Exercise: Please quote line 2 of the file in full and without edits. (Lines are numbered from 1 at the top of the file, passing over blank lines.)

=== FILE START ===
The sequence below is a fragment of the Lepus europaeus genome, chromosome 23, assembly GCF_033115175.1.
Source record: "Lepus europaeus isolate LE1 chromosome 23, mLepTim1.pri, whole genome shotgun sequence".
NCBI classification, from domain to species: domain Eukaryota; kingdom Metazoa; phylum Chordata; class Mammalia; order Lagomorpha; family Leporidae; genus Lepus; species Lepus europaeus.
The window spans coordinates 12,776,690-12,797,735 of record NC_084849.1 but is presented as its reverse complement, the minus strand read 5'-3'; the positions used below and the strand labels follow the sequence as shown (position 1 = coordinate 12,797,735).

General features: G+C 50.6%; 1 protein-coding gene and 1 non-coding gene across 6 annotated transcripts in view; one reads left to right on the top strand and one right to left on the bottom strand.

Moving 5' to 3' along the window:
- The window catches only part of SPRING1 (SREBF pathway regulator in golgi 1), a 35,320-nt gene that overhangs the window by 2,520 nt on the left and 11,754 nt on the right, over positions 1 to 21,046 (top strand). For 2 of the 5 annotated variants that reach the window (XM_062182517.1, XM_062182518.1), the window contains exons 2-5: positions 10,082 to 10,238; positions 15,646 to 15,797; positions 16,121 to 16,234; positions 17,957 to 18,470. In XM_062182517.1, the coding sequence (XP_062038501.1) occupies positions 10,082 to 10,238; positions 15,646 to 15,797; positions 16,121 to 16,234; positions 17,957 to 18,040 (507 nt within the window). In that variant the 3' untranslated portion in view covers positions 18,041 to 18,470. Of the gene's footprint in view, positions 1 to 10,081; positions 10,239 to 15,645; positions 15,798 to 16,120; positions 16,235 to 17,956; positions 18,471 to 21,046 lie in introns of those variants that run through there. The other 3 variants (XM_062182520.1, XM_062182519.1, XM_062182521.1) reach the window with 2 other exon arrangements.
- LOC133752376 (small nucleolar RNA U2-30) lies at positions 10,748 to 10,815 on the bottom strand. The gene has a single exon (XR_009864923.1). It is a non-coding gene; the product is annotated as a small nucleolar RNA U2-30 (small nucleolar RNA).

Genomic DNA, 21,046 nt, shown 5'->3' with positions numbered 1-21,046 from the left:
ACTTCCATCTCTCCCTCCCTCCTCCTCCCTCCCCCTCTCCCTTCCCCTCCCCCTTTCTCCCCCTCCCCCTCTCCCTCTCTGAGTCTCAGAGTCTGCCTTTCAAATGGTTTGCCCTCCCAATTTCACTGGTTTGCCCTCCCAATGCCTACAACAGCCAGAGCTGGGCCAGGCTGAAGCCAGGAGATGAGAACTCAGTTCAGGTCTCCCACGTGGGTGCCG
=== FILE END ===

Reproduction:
Source record: "Lepus europaeus isolate LE1 chromosome 23, mLepTim1.pri, whole genome shotgun sequence".